Luther’s 95 Theses still affect today
Five hundred and one years ago, Martin Luther nailed his 95 Theses to the door of the church in Wittenburg. Although these theses were meant to be the topic of scholarly dispute among churchmen, they were written in Latin rather than German, so only those who were educated could read them—they served as the first step towards a wider movement.
According to Dr. Stephen Strehle, the 95 Theses were not intended to lead to a break from the Catholic Church.
“It wasn’t planned to be some sort of revolutionary act at all,” he said. Although the Theses were written in Latin and intended for scholarly dispute, they were taken down, translated into German, and spread with the help of Gutenburg’s printing press, which was a fairly recent invention at the time.
“His rhetoric is popular, he spoke like a very earthy German, not like a typical scholastic,” said Strehle. “So the Germans liked him. He’s very earthy, he appeals to the masses, but what he’s doing, the 95 Theses, is just trying to be a good Catholic. He doesn’t like this cheap grace of selling forgiveness for a price when he’s a pious, Augustinian observant monk who’s trying to reconcile himself with God through typical acts of penance.”
Luther’s main point of contention with the church in 1517 was over indulgences, which were means of reducing the time spent in purgatory after death.
Pope Leo X sold many of them to fund his renovation of St. Peter’s basilica. “[Luther] is scandalized as a good Catholic,” Strehle said. “In The 95 Theses, he doesn’t put forth any really revolutionary doctrines at all, he just wants to restore the place of penance and reconciliation as a means of receiving atonement or forgiveness.”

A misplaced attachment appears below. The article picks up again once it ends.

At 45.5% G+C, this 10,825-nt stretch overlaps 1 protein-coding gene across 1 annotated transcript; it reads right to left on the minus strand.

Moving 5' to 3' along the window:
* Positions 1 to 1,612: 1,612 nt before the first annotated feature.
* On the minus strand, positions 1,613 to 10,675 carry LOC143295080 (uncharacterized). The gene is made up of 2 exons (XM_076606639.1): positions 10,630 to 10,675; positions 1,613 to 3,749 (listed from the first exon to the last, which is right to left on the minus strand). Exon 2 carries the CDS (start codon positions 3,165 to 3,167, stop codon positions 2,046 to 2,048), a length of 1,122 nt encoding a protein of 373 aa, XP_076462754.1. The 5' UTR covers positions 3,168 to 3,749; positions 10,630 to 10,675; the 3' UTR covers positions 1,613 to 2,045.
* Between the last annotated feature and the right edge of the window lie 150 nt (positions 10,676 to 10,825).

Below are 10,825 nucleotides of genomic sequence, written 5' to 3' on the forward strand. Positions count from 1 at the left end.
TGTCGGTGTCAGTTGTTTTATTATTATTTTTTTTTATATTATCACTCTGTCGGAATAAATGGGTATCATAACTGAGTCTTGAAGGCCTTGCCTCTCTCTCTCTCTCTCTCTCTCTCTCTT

Although Luther’s problems with the Church in 1517 were not revolutionary, by 1519 he had begun developing key elements of Protestant belief.
“By the time you get to Leipzig in 1519, when [Luther] has his debate with Johannes Eck, he’s now beginning to develop the ‘Priesthood of the Believers’ and he’s referring to the pope as the Antichrist,” Strehle said. According to Strehle, this concept is the most important thing to come from the Reformation.
“This doctrine becomes a foundation and pillar of modern Western civilization; it’s a doctrine that rejects hierarchical authority. It rejects this layer of authority between the believer and God.”
Strehle said this served to empower people and to spiritualize their lives. “The laity now have their own standing before God, so that eventually from Luther will develop these democratic fellowships—the Huguenots, in the 16th century, refer to this doctrine of the priesthood of the believers as fundamental, and in our own country the Puritans are the ones who trumpet democracy and spread it throughout England and New England.”
According to Strehle, the American political system is indebted to the ideals of the Reformation rather than those of the Enlightenment.
“Democracy, federalism, ideas associated with our government really spread through England and New England before any son of the Enlightenment or philosopher was born.”
The lingering effects of the Reformation are undeniable, and today about half of all people in the United States identify as some variety of Protestant. Beyond the spiritual effects of splitting from the church, the Protestant reformation also had social and political effects. Part of the value of studying history is learning and understanding these effects: even half a millennium later, we still feel the effects of Luther’s break from the church.